The news about Joe Manchin and Chuck Schumer reaching agreement on major legislation is a very big deal.
Passage is not assured, but this bill would do a lot of things Democrats have wanted for years. They include lowering drug prices by allowing Medicare to negotiate with pharmaceutical companies, fight climate change, award generous tax credits for the purchase of electric cars and institute a 15 percent minimum tax on major corporations that otherwise would pay little or no taxes.
If it passes the 50-50 Senate, Speaker Nancy Pelosi has been quoted as saying it will pass the House.
OK. But by how many votes?
At the moment all those good things do not include something many House Dems from New Jersey and New York have been demanding since 2019 – bringing back the full deduction for state and local taxes – or SALT.
Prior to the 2017 tax reform act, residents were able to deduct all state and local taxes when paying their bill to the feds. But the new law capped the deduction at $10,000.
That may mean little, or nothing at all, if you live in Iowa, Tennessee, or most states other than New Jersey and New York.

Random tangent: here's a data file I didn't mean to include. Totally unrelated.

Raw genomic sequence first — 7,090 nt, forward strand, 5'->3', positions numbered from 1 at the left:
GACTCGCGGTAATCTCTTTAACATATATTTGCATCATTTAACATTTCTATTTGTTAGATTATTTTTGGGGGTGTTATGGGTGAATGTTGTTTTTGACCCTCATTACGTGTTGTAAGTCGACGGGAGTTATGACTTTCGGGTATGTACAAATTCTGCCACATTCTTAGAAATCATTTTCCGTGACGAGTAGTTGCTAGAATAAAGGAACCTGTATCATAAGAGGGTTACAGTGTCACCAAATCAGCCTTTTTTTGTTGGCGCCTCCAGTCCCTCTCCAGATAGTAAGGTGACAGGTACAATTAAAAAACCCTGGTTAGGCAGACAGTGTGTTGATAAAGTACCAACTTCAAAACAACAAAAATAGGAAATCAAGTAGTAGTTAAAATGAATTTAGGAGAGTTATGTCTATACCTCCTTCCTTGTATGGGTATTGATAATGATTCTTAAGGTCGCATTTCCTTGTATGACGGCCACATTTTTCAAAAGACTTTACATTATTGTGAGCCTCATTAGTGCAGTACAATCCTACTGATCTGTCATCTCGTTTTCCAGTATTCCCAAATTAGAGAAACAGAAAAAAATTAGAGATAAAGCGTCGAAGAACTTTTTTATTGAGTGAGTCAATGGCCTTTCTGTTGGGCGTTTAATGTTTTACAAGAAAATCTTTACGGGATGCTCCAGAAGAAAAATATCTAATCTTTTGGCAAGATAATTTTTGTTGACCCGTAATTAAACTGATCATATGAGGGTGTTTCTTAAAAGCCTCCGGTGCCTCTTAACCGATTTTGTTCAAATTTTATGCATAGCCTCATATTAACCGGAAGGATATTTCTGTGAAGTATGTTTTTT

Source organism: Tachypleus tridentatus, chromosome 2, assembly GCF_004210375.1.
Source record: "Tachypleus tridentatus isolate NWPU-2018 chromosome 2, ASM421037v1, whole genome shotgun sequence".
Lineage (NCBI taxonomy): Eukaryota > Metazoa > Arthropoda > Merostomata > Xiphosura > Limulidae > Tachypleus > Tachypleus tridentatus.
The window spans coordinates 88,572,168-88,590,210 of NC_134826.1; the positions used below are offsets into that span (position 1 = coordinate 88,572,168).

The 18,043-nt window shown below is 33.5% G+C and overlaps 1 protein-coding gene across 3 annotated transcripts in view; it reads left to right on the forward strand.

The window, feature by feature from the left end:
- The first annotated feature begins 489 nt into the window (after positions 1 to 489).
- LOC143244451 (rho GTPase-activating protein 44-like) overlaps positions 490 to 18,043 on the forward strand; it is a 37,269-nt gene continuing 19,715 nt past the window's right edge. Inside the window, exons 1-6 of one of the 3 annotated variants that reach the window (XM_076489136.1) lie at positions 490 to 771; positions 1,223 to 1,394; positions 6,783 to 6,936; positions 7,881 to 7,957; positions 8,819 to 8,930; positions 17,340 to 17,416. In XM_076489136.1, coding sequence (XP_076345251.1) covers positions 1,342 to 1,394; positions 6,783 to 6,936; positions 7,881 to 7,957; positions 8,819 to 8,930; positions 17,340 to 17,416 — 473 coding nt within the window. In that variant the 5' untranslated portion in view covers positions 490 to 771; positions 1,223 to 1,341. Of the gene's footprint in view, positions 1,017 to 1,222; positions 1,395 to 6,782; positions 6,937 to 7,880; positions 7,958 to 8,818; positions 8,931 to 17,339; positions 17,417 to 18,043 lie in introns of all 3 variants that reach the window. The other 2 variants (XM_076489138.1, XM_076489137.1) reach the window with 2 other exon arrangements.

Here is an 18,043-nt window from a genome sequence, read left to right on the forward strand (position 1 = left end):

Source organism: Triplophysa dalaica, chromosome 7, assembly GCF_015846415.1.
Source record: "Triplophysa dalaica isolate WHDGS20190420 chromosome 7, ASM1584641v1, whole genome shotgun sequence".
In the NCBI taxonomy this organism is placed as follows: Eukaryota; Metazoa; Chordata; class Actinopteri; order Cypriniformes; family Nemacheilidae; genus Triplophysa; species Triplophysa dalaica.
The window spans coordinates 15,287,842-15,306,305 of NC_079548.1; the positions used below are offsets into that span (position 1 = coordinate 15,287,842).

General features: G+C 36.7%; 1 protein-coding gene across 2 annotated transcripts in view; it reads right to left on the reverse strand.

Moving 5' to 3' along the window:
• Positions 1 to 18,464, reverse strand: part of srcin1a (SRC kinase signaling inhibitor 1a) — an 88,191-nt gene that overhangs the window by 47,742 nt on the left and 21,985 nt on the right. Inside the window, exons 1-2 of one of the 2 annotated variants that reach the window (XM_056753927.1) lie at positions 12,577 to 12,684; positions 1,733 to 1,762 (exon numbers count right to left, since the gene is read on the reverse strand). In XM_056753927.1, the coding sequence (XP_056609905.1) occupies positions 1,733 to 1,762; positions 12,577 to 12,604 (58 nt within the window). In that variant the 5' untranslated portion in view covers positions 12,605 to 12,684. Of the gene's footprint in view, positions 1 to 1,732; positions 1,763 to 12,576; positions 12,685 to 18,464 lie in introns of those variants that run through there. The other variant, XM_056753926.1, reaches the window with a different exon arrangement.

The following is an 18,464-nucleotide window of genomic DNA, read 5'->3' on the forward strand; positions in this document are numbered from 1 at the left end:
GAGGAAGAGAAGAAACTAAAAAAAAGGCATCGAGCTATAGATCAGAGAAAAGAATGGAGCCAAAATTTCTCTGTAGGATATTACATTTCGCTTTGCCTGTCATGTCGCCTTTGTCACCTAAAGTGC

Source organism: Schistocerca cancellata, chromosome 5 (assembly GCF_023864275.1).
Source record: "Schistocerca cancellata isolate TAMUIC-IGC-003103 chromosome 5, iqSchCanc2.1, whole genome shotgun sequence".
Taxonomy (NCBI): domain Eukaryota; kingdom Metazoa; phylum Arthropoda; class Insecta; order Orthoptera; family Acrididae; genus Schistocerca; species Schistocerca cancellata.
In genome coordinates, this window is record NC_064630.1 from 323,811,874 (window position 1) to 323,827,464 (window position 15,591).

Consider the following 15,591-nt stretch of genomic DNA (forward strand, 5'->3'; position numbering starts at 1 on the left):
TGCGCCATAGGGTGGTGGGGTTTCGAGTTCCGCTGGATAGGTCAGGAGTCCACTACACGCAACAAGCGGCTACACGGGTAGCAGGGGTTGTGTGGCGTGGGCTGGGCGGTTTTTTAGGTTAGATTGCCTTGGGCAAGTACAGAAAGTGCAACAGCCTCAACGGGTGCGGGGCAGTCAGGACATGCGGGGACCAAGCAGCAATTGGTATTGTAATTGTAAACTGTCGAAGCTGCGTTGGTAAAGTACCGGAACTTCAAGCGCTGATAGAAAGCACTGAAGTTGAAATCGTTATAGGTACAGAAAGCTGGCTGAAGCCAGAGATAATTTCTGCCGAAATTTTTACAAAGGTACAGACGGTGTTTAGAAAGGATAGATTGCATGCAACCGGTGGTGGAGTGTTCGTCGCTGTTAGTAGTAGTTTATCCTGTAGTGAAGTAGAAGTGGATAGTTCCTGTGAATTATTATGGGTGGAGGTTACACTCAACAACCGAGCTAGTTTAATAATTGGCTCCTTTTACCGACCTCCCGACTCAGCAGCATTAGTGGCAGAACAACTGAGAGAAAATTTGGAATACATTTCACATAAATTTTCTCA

But in the Garden State, many pay much more than $10,000 in property taxes alone. Some have argued that the benefits of the 2017 act – such as a higher standard deduction – outweigh the pain of instituting the cap, but that’s unlikely.
Recall, if you will, that such then-House Republicans as Rodney Frelinghuysen and Leonard Lance opposed the 2017 law primarily because of the $10,000 cap.
Getting rid of the cap initially was blocked by the Republican-controlled Senate. But now Dems control both houses.
Cap elimination was included in the Build Back Better bill, but that fizzled with Manchin’s “help.”
Now, Manchin is on board with a less ambitious bill than Build Back Better, but this measure does not eliminate the cap.
I asked Rep. Mikie Sherrill about this Tuesday evening as she attended a National Night Out event in Boonton Township.
Sherrill was straight forward about not voting “yes” on a bill unless it includes no more SALT cap. But she also said she’s hoping eliminating the cap will be in the final bill, noting, in effect, that nothing is done until it is done.
“That’s what we’re waiting on,” she said as she chatted with law enforcement personnel and others assembled on a ballfield on a lovely summer evening.
“There’s kind of this grand vision that gets put out and then the sausage gets made.”
The political ramifications here are obvious.
If SALT does not get done, there will be many reasons why, one of which is a belief elsewhere in the country that people in New Jersey are “rich” and don’t need the benefit.
But no one in New Jersey is going to campaign by telling voters they’re too rich.
The overall bill, as stated, does many things to help average residents, specifically by moving to reduce drug costs.
But if the SALT cap is still there in October, House GOP candidates will have a great time talking about how Democrats failed to get the cap removed.